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North American Animals - mamals, birds, reptiles, insects
Western Massasauga (Sistrurus catenatus tergeminus)
Photograph by LA Dawson. Some rights reserved. (view image details)
WESTERN MASSASAUGA FACTSDescription
The Western Massasauga has tan-gray or light gray background color with dark brown blotches. The underside is light with some dark markings. The head has a dark broad stripe along each side. They have a high pitches rattle sound, giving them the nickname buzztail. They are mainly nocturnal, but are sometimes seen basking in the sun during the day. They are most often seen after rain storms.
Ground Rattlesnake, Gulf coast Massasauga, Prairie Rattlesnake, Triple-spotted Rattlesnake
35 cm to 91 cm. (average 45cm - 70cm)
grassland areas, edges of open woodland, rocky hillsides. They often shelter in animal burrows.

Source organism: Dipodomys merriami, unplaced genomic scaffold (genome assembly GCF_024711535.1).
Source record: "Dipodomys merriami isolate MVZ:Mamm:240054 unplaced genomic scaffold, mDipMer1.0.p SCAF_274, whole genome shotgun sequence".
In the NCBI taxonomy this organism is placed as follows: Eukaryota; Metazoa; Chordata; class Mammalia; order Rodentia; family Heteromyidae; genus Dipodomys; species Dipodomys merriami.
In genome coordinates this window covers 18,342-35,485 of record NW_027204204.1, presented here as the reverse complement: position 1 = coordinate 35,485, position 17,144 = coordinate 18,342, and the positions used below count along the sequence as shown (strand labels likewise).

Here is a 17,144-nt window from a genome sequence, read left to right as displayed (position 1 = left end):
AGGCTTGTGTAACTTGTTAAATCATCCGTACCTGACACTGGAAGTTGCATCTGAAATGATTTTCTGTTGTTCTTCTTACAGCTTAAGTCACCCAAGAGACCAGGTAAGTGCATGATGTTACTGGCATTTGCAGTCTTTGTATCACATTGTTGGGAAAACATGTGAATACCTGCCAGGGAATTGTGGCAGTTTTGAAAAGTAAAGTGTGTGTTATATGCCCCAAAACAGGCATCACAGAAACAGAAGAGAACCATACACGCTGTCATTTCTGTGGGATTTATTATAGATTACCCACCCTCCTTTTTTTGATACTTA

eat mainly rodents, may also eat lizards and frogs.
The Western Massasauga gives birth to live young (ovoviviparous).
Found in the United States in south eastern Nebraska, north western Missouri, east and central Kansas, west and central Oklahoma, northern and central Texas
Massasauga venom is one of the most potent of all rattlesnake venoms. However it is has limited capability to deliver a large amount of venom in a single bite. They are not considered to be deadly, but the venom can cause swelling, necrosis, and severe pain. Seek immediate medical treatment if bitten.
Relatives in same Genus
Desert Massasauga, Buzztail (S. catenatus edwardsii)
Dusky Pigmy Rattlesnake (S. miliarius barbouri)
Carolina Pigmy Rattlesnake (S. miliarius miliarius)
Western Pigmy Rattlesnake (S. miliarius streckeri)